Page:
dw 0                              ; Padding to make the "address of the GDT" field aligned on a 4-byte boundary
    dw $ - GDT - 1                    ; 16-bit Size (Limit) of GDT.
    dd GDT 

And finaly the 64-bit code. Before we do anything we must set all of the segment register to select the GDT's data section/segment. After that we just write some value to the first 4GB of memory and print a message that we are done.

[BITS 64]      
    mov ax, DATA_SEG
    mov ds, ax
    mov es, ax
    mov fs, ax
    mov gs, ax
    mov ss, ax
    mov rax, 0x100000         ; Move start address to 64bit register rax
    mov rcx, 0x100000000      ; End address 
    mov qword [rax], 0x2a     ;write value to memory
    add rax,0x8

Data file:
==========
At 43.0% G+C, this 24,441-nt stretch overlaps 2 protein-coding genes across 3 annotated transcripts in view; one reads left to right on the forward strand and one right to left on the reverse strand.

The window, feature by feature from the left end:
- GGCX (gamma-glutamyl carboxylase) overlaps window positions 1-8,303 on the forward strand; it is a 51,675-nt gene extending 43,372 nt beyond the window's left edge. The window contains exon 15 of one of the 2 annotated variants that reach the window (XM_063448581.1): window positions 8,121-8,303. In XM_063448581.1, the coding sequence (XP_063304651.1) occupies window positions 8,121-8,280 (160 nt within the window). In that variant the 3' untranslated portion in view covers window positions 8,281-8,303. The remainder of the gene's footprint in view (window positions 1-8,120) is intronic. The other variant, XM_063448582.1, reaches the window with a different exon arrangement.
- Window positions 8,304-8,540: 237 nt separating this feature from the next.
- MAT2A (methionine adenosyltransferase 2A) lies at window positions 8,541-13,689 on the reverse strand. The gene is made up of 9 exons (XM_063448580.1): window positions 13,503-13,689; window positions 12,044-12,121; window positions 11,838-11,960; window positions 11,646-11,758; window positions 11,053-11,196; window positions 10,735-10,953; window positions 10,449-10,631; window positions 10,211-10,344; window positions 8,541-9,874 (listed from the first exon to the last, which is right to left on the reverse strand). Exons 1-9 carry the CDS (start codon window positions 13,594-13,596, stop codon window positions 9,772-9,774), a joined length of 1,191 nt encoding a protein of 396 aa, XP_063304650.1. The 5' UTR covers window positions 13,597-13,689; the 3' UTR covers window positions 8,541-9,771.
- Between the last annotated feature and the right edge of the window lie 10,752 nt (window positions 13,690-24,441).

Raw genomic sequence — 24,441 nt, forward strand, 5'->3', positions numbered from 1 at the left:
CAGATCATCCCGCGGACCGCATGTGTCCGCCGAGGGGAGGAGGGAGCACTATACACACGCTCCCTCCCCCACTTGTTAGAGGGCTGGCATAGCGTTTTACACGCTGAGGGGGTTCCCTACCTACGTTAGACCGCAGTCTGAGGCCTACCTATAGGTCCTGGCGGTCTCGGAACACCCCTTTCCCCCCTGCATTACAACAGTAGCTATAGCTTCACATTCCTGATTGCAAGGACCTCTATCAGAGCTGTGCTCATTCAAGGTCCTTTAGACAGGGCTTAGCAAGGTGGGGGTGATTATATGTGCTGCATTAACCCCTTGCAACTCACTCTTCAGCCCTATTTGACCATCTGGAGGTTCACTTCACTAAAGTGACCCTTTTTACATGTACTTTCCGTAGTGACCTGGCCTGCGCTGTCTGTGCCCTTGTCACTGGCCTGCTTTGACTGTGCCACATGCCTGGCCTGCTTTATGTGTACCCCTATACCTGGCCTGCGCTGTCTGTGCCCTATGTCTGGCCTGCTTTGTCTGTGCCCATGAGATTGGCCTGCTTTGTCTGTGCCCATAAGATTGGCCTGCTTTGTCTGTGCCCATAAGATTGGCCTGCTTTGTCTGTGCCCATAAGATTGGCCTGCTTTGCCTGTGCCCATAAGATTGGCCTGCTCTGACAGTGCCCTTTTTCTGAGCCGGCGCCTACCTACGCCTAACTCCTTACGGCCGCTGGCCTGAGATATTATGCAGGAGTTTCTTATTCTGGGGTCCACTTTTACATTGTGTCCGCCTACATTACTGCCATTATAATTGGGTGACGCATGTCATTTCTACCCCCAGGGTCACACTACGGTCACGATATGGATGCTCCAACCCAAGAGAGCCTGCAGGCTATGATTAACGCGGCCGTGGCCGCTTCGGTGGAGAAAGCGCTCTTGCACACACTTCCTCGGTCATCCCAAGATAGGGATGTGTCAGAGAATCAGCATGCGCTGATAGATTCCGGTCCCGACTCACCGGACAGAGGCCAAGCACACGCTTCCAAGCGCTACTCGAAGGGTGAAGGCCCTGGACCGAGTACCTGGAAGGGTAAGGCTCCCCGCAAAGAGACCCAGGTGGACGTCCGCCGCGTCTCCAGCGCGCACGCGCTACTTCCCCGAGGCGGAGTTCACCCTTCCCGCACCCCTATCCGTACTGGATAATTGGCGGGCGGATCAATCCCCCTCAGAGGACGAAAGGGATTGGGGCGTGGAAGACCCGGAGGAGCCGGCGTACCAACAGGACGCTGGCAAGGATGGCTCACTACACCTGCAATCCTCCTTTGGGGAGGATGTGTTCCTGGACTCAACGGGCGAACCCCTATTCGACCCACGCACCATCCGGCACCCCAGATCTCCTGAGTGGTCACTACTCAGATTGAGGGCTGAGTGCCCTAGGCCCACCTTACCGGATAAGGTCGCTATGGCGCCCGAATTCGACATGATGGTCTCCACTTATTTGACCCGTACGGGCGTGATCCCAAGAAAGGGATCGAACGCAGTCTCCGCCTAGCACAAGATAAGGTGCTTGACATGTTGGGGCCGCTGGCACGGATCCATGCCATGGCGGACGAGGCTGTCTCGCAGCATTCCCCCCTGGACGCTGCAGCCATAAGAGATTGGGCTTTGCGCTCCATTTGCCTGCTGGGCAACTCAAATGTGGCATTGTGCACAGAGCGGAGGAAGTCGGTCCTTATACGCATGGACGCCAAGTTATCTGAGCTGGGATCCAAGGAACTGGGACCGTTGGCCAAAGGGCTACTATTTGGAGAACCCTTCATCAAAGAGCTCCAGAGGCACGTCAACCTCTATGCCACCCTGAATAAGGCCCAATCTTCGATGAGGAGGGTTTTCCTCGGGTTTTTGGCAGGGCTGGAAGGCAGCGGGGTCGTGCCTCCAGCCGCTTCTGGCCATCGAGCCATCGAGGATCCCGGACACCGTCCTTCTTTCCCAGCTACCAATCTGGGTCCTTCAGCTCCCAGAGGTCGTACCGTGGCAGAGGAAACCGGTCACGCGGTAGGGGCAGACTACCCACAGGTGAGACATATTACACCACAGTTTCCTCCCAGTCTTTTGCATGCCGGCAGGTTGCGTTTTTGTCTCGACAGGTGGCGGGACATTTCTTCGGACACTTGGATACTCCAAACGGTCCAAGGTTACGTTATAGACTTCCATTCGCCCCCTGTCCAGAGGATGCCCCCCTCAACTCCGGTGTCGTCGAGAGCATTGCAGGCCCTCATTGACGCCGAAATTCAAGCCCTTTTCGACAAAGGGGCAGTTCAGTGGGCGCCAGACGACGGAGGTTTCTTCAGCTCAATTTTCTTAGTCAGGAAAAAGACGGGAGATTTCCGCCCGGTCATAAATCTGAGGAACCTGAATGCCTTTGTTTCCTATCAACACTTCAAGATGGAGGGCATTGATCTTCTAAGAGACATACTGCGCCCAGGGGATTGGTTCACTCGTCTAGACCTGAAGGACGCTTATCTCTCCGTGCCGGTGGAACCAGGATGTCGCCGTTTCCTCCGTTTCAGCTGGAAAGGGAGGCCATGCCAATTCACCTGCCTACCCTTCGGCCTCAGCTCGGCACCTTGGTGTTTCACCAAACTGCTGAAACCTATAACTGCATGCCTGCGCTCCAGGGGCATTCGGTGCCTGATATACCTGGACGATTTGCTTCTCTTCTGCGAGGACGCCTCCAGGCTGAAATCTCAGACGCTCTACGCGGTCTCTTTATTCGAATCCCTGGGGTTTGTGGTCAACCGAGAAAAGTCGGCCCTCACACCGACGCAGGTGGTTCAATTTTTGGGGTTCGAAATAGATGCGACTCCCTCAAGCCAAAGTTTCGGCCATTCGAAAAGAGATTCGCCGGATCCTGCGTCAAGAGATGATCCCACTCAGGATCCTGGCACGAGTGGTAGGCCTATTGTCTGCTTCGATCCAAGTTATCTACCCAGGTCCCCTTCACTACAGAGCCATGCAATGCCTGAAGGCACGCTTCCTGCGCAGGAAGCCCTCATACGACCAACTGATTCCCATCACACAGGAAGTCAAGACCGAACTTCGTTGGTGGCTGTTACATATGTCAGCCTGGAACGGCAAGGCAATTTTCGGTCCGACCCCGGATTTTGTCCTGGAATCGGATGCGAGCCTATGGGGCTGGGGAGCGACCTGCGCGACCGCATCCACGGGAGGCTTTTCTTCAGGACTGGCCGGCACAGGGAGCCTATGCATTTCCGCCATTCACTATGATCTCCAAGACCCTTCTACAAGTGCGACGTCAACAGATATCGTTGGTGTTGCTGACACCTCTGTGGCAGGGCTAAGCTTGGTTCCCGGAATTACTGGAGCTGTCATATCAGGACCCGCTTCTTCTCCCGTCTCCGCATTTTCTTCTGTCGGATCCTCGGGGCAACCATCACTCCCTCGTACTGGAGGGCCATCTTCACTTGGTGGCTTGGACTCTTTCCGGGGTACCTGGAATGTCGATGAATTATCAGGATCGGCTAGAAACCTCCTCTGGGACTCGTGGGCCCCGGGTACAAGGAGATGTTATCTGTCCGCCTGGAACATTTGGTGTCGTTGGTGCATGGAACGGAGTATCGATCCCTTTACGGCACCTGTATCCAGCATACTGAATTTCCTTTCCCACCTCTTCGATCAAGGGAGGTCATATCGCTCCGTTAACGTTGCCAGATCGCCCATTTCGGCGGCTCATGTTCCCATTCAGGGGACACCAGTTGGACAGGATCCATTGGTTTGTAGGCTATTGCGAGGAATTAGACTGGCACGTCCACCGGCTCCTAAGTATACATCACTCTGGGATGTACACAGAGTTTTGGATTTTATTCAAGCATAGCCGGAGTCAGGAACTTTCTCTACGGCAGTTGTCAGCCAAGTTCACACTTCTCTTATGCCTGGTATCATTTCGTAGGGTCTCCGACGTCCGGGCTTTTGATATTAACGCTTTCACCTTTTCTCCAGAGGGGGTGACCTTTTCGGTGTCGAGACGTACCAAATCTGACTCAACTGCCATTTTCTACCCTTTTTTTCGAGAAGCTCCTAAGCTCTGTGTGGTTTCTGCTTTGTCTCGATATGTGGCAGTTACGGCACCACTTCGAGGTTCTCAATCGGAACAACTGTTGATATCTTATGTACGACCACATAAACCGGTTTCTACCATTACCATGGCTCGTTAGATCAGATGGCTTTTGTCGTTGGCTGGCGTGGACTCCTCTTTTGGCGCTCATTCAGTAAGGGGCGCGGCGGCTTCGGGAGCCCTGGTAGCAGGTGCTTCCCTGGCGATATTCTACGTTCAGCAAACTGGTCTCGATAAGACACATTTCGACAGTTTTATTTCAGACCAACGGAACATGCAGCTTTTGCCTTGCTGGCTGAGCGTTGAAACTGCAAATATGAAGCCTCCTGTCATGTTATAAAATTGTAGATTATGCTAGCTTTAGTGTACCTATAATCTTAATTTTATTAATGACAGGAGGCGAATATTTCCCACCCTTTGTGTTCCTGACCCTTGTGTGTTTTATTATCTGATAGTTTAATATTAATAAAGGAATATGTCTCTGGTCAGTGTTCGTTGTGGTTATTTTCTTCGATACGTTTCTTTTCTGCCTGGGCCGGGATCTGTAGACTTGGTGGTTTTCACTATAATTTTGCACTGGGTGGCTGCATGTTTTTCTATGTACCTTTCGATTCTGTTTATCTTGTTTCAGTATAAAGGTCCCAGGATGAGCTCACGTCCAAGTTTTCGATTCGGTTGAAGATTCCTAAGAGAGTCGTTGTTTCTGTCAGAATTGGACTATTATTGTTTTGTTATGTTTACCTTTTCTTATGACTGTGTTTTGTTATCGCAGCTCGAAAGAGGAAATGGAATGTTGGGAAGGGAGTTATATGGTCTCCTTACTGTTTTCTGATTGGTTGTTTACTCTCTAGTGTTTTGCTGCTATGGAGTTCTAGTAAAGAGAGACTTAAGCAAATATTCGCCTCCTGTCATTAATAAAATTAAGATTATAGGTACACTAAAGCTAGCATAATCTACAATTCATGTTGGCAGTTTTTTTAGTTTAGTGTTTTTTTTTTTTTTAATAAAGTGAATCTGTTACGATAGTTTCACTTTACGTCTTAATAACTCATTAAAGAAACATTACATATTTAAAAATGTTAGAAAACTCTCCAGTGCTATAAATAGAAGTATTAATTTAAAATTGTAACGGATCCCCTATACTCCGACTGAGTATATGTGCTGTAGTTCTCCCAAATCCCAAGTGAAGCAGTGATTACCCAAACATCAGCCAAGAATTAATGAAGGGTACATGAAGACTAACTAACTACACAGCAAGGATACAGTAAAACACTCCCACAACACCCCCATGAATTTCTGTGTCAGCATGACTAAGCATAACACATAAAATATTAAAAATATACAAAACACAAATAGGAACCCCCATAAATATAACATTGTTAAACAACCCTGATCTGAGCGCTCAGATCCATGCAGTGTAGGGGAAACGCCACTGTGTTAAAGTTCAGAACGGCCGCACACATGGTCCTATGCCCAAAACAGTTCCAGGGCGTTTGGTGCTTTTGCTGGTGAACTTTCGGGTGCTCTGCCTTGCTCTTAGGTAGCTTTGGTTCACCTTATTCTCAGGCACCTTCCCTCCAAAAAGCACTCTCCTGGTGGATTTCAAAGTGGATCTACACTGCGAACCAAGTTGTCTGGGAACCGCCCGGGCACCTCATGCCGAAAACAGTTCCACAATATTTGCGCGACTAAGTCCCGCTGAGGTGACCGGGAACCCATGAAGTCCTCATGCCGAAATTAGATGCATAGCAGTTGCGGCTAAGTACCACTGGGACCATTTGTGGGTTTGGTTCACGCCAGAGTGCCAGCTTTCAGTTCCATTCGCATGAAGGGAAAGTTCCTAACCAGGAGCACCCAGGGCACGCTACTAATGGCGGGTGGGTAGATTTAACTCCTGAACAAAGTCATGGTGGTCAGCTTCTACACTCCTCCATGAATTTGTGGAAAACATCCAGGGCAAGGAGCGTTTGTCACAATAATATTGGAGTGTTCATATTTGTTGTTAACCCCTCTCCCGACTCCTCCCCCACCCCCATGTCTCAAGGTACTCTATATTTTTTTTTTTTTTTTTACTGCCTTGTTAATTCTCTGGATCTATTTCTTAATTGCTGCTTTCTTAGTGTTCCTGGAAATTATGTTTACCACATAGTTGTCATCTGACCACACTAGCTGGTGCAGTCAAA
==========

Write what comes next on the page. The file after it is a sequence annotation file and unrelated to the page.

cmp rax,rcx               ;Check if we are done
    jl write
    ; Blank out the screen to a blue color.
    mov edi, 0xB8000
    mov rcx, 500                      ; Since we are clearing uint64_t over here, we put the count as Count/4.
    mov rax, 0x1F201F201F201F20       ; Set the value to set the screen to: Blue background, white foreground, blank spaces.
    rep stosq                         ; Clear the entire screen. 
    ; Display "Done"
    mov edi, 0x00b8000              
    mov rax, 0x1F651F6e1F6f1F44    
    mov [edi],rax

5. Encountered problems

Do not use any of the FreeDOS drivers, they will just be a hasle when trying to debug your program! You can trust me with that as I have been pulling my brains out for the last few days. At least if you do use them the first thing to check if you are having problems with loading the IDT or GDT tables is to see if paging is disabled. If the program is working in the MBR it should also work in DOS. The thing that might be going wrong is that you are writing to an address that you shouldn't be!

5. Resources